Another Reason to Stamp Out Bullying

Another Reason to Stamp Out Bullying

Bullied children go on to have greater risk of substance abuse a few years later.

Digital Vision./Thinkstock

It’s painful for parents and children alike when a kid is taunted by their peers for being gay, or for having chronic health conditions, or when “boys are being boys,” as society sometimes excuses it. Bullying is traumatic enough, but the damage can follow young people into their later years. One of the concrete examples of this was revealed in a new longitudinal study, published in the journal Pediatrics.

The study found that, “Students who experienced more frequent peer victimization in fifth grade were more likely to have greater symptoms of depression in seventh grade, and a greater likelihood of using alcohol, marijuana or tobacco in tenth grade,” wrote the study’s lead author, Valerie Earnshaw, Ph.D. Earnshaw is a social psychologist and assistant professor at the University of Delaware College of Education and Human Development.

The study looked at a racially diverse mix of children from Birmingham, Alabama; Houston, Texas; and Los Angeles County, California, as they progressed from fifth to tenth grade. The study found that the most commonly bullied young people were boys, sexual minority youth and youth living with chronic illness.

Because the study was longitudinal, or tracking people over a long period of time, the data was able to look at drug and alcohol abuse later. It found that “peer victimization in fifth grade has lasting effects on substance use five years later. We also show that depressive symptoms help to explain why peer victimization is associated with substance use, suggesting that youth may be self-medicating by using substances to relieve these negative emotions,” Earnshaw wrote. But the damage doesn’t stop there, either: Substance abuse in adolescence can, in turn, have a negative effect on the adult years. Alcohol and marijuana use may interfere with brain development, for example, while tobacco use can lead to respiratory illness and cancer.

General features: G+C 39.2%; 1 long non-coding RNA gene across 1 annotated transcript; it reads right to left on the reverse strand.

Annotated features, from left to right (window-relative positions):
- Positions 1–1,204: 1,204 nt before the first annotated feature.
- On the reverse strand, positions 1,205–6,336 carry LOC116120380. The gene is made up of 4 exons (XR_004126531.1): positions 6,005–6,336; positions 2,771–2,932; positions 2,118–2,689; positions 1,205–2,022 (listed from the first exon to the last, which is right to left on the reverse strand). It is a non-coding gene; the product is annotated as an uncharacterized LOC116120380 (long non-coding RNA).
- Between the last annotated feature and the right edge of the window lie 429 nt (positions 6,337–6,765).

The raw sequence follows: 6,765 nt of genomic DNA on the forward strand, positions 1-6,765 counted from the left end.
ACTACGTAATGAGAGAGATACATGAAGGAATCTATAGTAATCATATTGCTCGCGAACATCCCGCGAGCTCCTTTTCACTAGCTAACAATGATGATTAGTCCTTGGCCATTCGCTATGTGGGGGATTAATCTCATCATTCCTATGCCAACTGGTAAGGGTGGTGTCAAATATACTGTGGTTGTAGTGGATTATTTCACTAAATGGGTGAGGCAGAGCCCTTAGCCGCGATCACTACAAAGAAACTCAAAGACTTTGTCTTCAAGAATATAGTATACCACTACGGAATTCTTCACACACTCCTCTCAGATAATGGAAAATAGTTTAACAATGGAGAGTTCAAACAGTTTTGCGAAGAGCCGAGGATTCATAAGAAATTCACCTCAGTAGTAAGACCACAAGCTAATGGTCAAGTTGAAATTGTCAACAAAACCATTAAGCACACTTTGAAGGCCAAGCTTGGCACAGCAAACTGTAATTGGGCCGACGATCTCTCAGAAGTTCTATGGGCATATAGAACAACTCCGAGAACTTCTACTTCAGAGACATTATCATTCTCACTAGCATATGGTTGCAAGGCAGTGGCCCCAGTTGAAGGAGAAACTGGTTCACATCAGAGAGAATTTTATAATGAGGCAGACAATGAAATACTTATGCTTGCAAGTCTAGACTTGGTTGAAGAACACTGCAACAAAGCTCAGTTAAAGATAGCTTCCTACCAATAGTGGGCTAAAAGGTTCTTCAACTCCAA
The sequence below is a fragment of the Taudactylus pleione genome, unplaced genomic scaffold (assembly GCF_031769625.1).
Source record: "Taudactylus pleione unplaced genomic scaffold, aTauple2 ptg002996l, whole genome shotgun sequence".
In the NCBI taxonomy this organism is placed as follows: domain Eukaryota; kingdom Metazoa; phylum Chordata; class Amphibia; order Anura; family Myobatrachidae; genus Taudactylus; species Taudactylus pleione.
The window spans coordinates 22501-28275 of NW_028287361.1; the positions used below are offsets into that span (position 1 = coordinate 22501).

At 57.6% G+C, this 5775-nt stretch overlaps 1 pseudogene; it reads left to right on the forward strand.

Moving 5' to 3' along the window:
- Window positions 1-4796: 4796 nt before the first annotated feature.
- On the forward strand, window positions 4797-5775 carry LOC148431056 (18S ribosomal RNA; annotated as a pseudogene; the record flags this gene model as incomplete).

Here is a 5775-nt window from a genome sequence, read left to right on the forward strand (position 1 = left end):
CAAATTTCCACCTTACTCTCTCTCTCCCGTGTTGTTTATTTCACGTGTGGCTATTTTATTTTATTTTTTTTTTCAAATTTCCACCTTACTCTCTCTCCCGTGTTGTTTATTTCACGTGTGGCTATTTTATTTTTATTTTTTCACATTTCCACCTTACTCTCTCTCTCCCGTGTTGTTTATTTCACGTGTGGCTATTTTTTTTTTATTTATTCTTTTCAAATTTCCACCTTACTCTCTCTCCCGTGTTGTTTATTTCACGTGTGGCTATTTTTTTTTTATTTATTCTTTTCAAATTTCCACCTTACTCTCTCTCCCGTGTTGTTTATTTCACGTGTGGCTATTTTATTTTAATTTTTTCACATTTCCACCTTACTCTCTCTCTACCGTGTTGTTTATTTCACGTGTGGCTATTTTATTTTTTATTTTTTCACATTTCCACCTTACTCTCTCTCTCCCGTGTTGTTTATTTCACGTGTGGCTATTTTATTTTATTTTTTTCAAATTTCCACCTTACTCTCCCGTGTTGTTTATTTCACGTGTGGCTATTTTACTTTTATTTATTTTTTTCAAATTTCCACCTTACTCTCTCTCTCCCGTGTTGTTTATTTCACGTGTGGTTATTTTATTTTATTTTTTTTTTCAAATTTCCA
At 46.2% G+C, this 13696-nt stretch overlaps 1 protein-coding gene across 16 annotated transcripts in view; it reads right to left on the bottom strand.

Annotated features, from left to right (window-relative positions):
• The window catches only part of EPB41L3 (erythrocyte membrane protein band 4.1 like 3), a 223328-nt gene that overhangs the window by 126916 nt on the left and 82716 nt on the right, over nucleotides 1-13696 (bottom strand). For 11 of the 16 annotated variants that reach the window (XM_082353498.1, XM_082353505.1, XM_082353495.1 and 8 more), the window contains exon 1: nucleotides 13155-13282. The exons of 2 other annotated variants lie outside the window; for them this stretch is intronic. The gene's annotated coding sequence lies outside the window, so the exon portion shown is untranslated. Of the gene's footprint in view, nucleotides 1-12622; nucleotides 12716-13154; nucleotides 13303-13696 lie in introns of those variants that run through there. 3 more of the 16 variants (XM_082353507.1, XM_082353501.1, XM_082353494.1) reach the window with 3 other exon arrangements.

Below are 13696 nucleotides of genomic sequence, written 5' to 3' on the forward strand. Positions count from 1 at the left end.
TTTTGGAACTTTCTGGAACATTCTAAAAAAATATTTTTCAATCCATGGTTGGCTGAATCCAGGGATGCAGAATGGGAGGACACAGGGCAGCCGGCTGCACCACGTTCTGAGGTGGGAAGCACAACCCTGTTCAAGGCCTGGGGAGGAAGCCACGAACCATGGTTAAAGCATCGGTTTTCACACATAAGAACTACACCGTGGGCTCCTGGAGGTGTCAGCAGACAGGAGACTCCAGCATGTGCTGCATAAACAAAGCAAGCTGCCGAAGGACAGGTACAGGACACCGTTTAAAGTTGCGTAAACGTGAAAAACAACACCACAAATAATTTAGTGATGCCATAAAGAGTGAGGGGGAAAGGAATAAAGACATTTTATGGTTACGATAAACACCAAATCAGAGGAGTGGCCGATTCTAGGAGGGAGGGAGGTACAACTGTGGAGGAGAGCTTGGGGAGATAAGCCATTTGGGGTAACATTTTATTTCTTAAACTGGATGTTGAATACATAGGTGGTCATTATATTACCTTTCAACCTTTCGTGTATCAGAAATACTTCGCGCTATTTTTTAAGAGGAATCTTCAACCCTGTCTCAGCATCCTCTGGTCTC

The takeaway from the research is this:

  • Pediatricians should screen young people for signs of peer victimization, symptoms of depression and substance use.

Teachers and school administrators need to take bullying seriously. “This study gives some additional evidence as to why it’s important to intervene,” writes Earnshaw. “It also may give teachers insight into why students are depressed or using substances in middle and high school.”

Kathryn Drury Wagner is a writer and editor based in Los Angeles. Her latest book is Hawaii’s Strangest, Ickiest, Wildest Book Ever!, a science and natural history “gross out” for young readers.

Join Us on the Journey

Sign Up

Enjoying this content?

Get this article and many more delivered straight to your inbox weekly.